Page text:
1. It didn’t sit well with all of the colonials, I live on the actual birthplace of a Mr Edward Rawson who became the 1st Secretary of Mass. and credited with giving one of the first formal “speeches” for Thanksgiving, he really believed in trying to bring about change from within and when it was apparent he could not, he dearly wanted to leave the US and come back to Dorset but died before he could, he was fairly outspoken against the barbarity to the natives but sadly a lone voice in a storm of pious ethnic cleansing.

    In a way Palestine today is a microcosm of America in its formation, for the US to become the land it is now, it had to purge the inhabitants, walling them into smaller and smaller enclaves and denying them even the meanest of rights. By the time the Crown had sent over sensible men with the intention of repairing the damage, the damage had gone too far and the natives finally learnt not to trust the white man but then it happened all again after independence no longer in the name of religion but in the names of greed and ignorance were the natives further reduced.

    Perhaps the truth about Princess Pocahontas should be reminded and another US lie uncovered too trying to shift blames from the real culprits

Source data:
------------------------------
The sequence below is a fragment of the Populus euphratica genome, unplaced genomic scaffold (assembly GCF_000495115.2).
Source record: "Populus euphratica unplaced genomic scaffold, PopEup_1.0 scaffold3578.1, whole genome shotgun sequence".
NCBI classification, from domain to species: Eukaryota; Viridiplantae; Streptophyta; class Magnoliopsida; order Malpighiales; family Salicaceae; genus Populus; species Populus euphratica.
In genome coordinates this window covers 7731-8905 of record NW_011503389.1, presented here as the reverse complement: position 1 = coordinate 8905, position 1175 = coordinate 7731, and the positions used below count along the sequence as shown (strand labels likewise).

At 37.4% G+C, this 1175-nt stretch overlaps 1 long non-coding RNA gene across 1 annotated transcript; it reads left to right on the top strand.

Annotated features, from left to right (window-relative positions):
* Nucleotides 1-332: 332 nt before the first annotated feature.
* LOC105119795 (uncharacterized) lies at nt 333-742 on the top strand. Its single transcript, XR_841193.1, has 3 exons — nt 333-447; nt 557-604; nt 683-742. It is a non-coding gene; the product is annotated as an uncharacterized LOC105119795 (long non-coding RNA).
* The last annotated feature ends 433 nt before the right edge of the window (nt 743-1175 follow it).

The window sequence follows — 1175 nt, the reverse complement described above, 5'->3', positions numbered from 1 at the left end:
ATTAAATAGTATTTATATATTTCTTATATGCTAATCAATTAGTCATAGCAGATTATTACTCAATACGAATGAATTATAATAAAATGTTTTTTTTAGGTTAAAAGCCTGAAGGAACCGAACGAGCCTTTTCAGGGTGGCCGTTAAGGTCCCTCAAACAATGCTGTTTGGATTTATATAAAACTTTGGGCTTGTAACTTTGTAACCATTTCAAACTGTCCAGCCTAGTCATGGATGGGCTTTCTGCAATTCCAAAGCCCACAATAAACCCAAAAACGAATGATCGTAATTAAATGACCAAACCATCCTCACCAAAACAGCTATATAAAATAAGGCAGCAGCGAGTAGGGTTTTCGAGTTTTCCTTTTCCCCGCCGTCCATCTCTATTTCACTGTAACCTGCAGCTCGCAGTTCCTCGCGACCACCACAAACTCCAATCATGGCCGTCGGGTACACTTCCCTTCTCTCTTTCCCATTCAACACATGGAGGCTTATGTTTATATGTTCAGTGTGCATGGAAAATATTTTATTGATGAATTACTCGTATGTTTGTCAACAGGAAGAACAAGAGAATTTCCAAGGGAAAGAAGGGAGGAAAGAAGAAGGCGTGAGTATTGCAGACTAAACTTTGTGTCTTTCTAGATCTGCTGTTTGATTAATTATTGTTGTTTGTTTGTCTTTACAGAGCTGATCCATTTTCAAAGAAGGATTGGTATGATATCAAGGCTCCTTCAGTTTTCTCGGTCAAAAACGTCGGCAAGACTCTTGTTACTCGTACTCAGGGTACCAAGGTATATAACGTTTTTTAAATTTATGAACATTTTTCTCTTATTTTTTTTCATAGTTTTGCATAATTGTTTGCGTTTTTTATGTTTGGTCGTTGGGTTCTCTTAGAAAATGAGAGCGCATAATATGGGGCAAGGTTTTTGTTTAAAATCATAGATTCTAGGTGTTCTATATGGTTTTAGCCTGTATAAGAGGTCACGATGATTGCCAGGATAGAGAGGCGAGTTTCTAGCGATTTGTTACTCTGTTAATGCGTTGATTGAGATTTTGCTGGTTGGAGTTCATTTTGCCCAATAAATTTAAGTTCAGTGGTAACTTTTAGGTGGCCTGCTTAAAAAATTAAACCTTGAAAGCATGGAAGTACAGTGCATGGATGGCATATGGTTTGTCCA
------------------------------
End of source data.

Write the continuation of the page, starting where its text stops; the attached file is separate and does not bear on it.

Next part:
1. I think most Americans know (while at the same time being in delusion) that Thanksgiving is NOT about celebrating with natives, but about their genocide…but what most do not realize is that it is this history that has unwittingly become part of the American national character (for instance, I have come to believe that Americans love war, and will continue to do so until war comes home), and may explain (aside from the obvious message drummed into us by the Jewish-owned media, which is now clearly associated with Mossad) why so few Americans have any empathy with the suffering of the Palestinian people.

      One of my “hobbies” on my Bible blog ( is rebuking Christian Zionists and exposing the evil of Christian Zionism, which puts Israel on the same footing as Christ and in fact is simply Zionism with a Christian face…these folks in a way are the Puritans of our day, calling for genocide under the guise of the false interpretation of Genesis 12:3 to “bless” Israel. Right. By cheering murder and mayhem on Palestians, including Palestinian Christians!